Maybe you know all there is to know about blockchain technology.
Maybe you know nothing.
Either way, in the near future blockchain could change how you do business in numerous ways, from energy use to booking a hotel.
“Right now, if people think about blockchain at all they probably only think of its connection to cryptocurrencies such as Bitcoin, Ethereum and DigiByte,” says Andi Simon, a corporate anthropologist and author of On the Brink: A Fresh Lens to Take Your Business to New Heights (www.andisimon.com).
“But the blockchain technology is really what people should be excited about.”
Blockchain was introduced in 2009 to serve as a database that could track and keep secure large volumes of transactions in the cryptocurrency world. Once data is recorded, it can’t be changed without the approval of most network participants.
“This process supposedly creates a fraud-proof system and essentially authenticates the information that’s exchanged,” Simon says.
That’s why it has potential to be used in numerous ways, she says, such as:
- Government services and economic development. Any communities wondering how they can take advantage of blockchain in a big way could look to Zug, Switzerland, for advice. The city of 30,000 has become a leader in accepting cryptocurrency and encouraging blockchain startups to call Zug home, Simon says. Two years ago, Zug became the first place in the world to accept cryptocurrencies for some public services, and residents can get blockchain-based digital identities.
- Energy. Solar energy and blockchain aren’t the strange bedfellows you might imagine. Simon points to Brooklyn, NY, where a project called Brooklyn Microgrid created a peer-to-peer energy-trading system that is built on blockchain. Essentially, neighbors purchase power generated by their neighbors’ solar panels, allowing them to bypass utilities companies. Blockchain technology validates and records the transactions.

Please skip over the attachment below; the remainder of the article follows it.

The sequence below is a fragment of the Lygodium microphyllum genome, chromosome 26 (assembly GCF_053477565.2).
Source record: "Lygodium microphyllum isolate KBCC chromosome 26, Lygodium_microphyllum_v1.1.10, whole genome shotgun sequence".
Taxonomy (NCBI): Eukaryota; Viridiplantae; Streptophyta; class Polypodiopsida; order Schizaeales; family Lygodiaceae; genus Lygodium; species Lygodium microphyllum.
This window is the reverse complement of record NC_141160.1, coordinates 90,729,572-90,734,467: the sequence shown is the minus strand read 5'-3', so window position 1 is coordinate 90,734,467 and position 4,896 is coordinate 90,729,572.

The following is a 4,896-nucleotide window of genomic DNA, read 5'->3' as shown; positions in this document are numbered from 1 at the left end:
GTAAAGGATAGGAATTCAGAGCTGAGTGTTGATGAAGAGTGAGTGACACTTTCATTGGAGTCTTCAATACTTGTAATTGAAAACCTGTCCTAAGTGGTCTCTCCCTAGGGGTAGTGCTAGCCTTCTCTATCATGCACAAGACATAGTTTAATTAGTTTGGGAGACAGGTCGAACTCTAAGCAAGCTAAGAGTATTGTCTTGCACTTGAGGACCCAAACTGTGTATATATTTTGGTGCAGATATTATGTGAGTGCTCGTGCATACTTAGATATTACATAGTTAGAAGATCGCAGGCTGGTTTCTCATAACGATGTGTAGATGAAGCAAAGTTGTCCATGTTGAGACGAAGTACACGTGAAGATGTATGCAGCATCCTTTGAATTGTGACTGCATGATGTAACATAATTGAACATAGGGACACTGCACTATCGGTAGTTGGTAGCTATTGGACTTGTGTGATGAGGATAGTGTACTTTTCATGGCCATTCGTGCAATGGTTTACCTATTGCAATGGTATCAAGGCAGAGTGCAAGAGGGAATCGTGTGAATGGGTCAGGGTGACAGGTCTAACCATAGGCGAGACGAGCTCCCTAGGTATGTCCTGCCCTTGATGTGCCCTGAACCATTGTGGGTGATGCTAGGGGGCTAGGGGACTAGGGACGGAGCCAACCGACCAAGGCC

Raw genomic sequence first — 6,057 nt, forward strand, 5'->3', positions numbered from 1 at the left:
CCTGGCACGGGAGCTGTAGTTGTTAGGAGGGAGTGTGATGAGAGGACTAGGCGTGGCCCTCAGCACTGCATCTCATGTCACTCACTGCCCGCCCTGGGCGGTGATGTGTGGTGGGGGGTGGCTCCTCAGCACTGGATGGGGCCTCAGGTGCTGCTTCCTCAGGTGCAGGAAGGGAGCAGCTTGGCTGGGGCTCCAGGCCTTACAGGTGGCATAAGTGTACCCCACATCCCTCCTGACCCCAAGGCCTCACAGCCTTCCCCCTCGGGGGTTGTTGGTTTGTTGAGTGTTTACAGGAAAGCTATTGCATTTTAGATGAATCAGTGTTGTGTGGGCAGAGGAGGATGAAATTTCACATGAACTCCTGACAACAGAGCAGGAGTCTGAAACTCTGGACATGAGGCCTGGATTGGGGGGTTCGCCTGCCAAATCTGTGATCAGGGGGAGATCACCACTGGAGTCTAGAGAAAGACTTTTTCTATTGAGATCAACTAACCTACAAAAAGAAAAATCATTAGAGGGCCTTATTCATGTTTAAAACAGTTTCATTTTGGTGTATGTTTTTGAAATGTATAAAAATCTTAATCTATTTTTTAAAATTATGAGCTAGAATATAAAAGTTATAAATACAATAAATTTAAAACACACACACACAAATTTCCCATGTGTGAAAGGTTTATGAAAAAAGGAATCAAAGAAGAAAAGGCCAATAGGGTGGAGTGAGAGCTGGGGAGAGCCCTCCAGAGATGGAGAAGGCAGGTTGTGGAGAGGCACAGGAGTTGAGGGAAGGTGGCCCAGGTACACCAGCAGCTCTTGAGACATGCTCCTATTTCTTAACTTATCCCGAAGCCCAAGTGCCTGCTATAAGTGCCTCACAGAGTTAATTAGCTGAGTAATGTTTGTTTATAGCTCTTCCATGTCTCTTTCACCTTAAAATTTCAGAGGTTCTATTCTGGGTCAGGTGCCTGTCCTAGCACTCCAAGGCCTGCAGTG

- Tourism. The tourism industry could be disrupted in a number of ways as blockchain begins to allow travelers to take greater control over all their travel planning. As an example, Simon says Dubai, which seeks to become an entirely blockchain city, is making moves to become a leader in blockchain tourism. Dubai Tourism recently announced a blockchain-enabled marketplace to connect potential customers directly to hotels and tourism operators.
- Financial Services. Banks and financial institutions could become superfluous as more people begin to use blockchain technology to send digital assets securely. “From the customer’s standpoint, that could mean an end to excessive interest rates and middleman fees as people make transactions directly,” Simon says. “People might not need banks for such things as making loans or providing credit.”
“Business owners don’t need to worry about incorporating blockchain platforms right away,” she says. “But they do need to be aware of what’s happening out there so they are prepared for how technology could change their businesses in the future.”
About Andi Simon, Ph.D.
Andi Simon, award-winning author of On the Brink: A Fresh Lens to Take Your Business to New Heights, is a corporate anthropologist and trained practitioner in Blue Ocean Strategy® (www.simonassociates.net). She is the founder and CEO of Simon Associates Management Consultants, designed over a decade ago to help companies use the tools of anthropology to better adapt to changing times. Simon also is a public speaker and an Innovation Games® facilitator and trainer. She served as a tenured professor of anthropology and American studies at Ramapo College of New Jersey, and was a visiting professor teaching entrepreneurship at Washington University in St. Louis. Simon has appeared on “Good Morning America” and has been featured in the Washington Post, Business Week, Inc., Entrepreneur, the Los Angeles Times and Forbes, and on Bloomberg Radio.